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Topic: buying advice shift registers (Read 2421 times) previous topic - next topic

mem

Metal oxide resistors have better temperature stability and can be more reliable in the long term compared to carbon, but that probably doesn't matter in your application. I am not sure how much current you want to put through your leds but the .25 watt 5% carbons on that site should be ok for 50ma to 100ma depending on the LED voltage drop

How did you arrive at the .33 watt figure?

yves

I used the following formula to calculate the ohms:

Basically though, if you want 20mA, the resistor should be ([supply voltage] - [led voltage]) / 0.02.  Or 50*(supply voltage - led voltage).

So I calculated: 5V - 3.5 (led voltage) / 0.02 = 75 ohms

=> P = V^2/R with this formula I get around 0.33 watts?
Is this not correct?

About the 0.25w items on that site: what I don't understand is why there are several items available
starting from 1 W upwards. Is not this one the actual resistance value?

best
yves

bens

#17
Jun 04, 2008, 10:26 am Last Edit: Jun 04, 2008, 10:27 am by bens Reason: 1
Quote
=> P = V^2/R with this formula I get around 0.33 watts?
Is this not correct?

The power dissipated by the resistor is the voltage drop across the resistor squared divided by the resistance = 1.5^2 / 75 = 0.03 (or you can compute P = IV = 0.02 A * 1.5 V).  The rest of the power is dissipated by the LED, mostly in the form of light.  This power is computed by P = IV = 0.02 A * 3.5 V = 0.07 W, for a total resistor-LED power dissipation of 0.1 W.

- Ben

wayoda

#18
Jun 04, 2008, 10:27 am Last Edit: Jun 04, 2008, 10:29 am by wayoda Reason: 1
Quote
I used the following formula to calculate the ohms:

Basically though, if you want 20mA, the resistor should be ([supply voltage] - [led voltage]) / 0.02.  Or 50*(supply voltage - led voltage).

So I calculated: 5V - 3.5 (led voltage) / 0.02 = 75 ohms

=> P = V^2/R with this formula I get around 0.33 watts?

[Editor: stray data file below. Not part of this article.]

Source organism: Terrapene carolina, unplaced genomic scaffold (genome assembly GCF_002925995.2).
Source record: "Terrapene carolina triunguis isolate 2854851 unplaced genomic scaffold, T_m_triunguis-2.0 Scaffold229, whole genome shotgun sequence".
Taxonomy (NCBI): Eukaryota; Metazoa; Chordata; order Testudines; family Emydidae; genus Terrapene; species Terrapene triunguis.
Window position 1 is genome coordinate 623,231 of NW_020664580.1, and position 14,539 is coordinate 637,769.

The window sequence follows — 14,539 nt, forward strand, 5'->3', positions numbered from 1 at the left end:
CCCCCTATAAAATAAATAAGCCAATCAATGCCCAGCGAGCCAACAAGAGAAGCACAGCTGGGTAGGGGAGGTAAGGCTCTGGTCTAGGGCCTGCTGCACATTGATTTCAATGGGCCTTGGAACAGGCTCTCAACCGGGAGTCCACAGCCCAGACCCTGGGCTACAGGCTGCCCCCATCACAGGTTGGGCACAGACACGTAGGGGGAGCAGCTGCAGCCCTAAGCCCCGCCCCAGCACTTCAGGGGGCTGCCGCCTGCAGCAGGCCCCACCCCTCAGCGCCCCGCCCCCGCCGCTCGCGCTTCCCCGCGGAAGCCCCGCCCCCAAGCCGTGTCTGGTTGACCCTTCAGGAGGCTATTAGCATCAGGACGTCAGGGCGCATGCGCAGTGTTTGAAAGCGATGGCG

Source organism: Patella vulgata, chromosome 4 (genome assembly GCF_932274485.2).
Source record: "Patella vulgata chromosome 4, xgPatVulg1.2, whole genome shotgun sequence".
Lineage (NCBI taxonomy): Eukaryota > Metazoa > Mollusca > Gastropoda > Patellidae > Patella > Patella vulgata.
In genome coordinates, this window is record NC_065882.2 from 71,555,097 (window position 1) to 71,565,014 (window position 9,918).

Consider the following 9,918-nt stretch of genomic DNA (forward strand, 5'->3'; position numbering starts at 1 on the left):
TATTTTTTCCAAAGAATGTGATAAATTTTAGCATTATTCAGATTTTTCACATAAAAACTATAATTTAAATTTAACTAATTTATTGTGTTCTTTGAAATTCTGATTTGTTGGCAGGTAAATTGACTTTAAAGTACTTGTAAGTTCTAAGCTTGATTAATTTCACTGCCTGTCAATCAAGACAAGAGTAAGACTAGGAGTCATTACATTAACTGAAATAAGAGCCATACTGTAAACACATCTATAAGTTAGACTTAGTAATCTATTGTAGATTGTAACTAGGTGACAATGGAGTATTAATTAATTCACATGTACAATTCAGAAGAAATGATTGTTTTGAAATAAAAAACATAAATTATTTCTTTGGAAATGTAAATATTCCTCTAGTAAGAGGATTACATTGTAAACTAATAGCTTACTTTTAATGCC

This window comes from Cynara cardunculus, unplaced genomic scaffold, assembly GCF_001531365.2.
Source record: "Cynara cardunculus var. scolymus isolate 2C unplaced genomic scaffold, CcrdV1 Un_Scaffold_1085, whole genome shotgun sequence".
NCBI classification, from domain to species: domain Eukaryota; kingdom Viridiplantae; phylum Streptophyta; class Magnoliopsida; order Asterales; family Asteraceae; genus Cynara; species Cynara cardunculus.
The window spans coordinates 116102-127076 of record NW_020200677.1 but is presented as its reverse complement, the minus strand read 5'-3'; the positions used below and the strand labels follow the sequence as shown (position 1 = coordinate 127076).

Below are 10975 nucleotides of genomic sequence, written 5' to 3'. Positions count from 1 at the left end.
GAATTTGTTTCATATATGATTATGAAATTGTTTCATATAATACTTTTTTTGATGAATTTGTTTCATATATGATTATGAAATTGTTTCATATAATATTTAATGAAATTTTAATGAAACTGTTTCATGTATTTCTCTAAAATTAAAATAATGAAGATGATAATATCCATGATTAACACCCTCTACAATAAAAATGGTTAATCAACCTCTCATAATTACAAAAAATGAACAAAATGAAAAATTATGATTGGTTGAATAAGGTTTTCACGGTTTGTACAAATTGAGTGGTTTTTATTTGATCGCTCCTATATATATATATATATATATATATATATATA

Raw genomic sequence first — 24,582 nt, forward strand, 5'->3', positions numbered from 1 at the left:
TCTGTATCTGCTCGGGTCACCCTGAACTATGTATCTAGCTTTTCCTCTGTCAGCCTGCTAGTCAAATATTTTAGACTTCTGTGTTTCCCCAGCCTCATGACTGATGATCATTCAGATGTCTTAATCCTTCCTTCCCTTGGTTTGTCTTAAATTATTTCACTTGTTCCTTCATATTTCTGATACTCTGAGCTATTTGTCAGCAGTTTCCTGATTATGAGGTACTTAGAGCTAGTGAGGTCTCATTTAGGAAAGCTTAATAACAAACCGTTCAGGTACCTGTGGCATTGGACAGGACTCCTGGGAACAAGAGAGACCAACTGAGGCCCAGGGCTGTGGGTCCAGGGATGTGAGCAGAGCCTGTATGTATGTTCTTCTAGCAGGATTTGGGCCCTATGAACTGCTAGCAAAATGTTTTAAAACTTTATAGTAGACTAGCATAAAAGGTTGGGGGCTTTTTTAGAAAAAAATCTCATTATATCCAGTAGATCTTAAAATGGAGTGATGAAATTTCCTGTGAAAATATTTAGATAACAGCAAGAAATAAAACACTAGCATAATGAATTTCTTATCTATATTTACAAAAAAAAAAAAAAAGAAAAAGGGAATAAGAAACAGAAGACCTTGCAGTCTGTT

Is this not correct?

The formula is correct. Though, since you know both the voltage and the current through the resistor its easier to use
P=U*I=1.5V*0,02A=0,03W

But as you can see you got the actual calculation wrong. It's 0,03W not 0,3W.

Quote

About the 0.25w items on that site: what I don't understand is why there are several items available
starting from 1 W upwards. Is not this one the actual resistance value?

best
yves

Since all the values given in the table are typical resistor values they got an error in their database. The values should read 1Ohm, 27kOhm, 560kOhm etc.

But I'm not sure about the prices, looks like you have to order a minimum of 1000 Resistors per value? (that would almost match the prices in Germany 5? if you order >=1000)

Eberhard

bens

Quote
So I calculated: 5V - 3.5 (led voltage) / 0.02 = 75 ohms

I believe the mistake he was making was to use the full 5 V in the power calculation rather than the voltage drop across the resistor.  This leads to:

P = V^2 / R = 25 / 75 = 0.3333

- Ben

mem

#20
Jun 04, 2008, 10:40 am Last Edit: Jun 04, 2008, 10:40 am by mem Reason: 1
the 82 ohm ¼ watt carbon resistor is item number 700012 on the site you linked. I was able to put 1 pack of ten resistors in my basket at a price of  0.6chf. for the ten. Not sure if there is a minimum order value or what the shipping cost is.

yves

#21
Jun 04, 2008, 10:42 am Last Edit: Jun 04, 2008, 10:44 am by yves Reason: 1
Quote

Since all the values given in the table are typical resistor values they got an error in their database. The values should read 1Ohm, 27kOhm, 560kOhm etc.

But I'm not sure about the prices, looks like you have to order a minimum of 1000 Resistors per value? (that would almost match the prices in Germany 5? if you order >=1000)

Eberhard


so you mean that these figures are ohms, not watts (like stated on the page)?
this would mean I could order for example #700012 which would be 82 ohms.
or is it better to go with the standard 220 ohms?